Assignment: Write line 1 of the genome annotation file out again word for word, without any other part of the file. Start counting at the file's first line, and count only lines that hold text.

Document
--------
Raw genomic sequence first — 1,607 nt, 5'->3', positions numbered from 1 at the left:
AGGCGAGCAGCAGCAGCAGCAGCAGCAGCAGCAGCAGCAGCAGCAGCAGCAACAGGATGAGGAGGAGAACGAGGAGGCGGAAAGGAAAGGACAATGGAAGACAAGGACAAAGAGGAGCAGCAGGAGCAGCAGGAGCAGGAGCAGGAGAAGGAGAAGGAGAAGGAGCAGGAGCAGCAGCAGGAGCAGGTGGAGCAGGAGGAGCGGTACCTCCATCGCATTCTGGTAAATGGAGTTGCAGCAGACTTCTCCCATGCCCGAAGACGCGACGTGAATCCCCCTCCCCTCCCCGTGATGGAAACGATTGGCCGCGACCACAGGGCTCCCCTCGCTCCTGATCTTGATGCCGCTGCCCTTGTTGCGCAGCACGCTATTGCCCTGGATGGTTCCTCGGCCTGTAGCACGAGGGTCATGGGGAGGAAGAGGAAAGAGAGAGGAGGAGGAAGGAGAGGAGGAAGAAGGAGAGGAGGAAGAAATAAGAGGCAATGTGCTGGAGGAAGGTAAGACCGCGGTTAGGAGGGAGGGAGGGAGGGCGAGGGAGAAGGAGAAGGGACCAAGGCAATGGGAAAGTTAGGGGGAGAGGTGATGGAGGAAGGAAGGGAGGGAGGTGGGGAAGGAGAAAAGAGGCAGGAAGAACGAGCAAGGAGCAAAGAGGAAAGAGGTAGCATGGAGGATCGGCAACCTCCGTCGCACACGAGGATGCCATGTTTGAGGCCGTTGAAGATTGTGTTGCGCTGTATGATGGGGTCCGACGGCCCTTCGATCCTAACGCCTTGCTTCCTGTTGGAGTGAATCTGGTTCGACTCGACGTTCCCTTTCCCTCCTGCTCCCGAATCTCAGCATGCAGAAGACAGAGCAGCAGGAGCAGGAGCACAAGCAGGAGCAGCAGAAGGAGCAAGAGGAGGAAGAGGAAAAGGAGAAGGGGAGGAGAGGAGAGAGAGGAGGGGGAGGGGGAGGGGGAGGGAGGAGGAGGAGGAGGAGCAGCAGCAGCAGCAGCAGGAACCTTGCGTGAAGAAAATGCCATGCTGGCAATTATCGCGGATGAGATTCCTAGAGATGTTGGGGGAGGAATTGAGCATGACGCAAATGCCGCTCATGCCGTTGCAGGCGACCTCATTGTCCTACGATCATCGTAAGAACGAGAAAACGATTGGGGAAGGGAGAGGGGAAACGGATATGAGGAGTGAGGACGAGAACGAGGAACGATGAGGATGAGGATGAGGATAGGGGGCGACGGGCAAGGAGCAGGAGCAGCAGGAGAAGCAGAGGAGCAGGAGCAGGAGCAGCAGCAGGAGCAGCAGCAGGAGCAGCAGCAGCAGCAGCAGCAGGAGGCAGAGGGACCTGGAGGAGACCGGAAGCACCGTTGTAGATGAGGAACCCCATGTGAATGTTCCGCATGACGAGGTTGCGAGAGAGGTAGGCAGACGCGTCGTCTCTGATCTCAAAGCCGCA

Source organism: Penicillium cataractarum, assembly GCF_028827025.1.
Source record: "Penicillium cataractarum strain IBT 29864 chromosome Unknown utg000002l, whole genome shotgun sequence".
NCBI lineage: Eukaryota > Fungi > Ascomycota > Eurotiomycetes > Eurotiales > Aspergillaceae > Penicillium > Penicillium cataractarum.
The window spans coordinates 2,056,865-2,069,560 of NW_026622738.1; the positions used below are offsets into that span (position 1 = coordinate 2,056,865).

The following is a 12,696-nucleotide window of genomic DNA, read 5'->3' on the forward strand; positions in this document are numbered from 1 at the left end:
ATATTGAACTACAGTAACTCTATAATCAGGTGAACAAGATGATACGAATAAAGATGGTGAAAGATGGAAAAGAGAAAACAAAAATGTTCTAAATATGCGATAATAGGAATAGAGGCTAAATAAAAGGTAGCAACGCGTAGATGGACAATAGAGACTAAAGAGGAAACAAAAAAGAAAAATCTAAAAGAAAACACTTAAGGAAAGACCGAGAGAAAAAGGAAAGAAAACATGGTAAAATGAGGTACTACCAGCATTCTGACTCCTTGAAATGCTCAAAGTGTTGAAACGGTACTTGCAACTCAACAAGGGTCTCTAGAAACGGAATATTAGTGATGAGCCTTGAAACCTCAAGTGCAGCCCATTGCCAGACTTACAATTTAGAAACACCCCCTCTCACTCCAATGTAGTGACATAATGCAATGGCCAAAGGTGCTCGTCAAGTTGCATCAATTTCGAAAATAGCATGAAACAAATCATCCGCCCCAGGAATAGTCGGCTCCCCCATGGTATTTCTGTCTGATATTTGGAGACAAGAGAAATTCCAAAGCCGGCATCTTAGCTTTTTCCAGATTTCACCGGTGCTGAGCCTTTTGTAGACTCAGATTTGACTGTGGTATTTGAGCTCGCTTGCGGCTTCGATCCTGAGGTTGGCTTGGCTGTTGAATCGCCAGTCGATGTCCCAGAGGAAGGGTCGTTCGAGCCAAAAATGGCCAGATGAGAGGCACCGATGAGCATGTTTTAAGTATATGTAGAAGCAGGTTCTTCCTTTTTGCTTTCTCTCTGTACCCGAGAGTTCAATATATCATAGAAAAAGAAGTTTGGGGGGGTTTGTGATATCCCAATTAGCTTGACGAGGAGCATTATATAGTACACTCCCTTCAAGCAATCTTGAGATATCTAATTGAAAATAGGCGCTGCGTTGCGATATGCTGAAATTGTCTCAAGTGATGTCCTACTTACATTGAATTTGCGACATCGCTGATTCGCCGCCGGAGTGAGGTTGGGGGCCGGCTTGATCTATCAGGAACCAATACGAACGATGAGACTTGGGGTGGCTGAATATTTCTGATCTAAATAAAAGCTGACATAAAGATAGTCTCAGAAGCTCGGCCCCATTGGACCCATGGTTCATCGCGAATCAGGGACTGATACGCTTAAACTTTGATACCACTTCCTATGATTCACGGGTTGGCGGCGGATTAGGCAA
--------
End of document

Raw genomic sequence first — 1,607 nt, 5'->3', positions numbered from 1 at the left: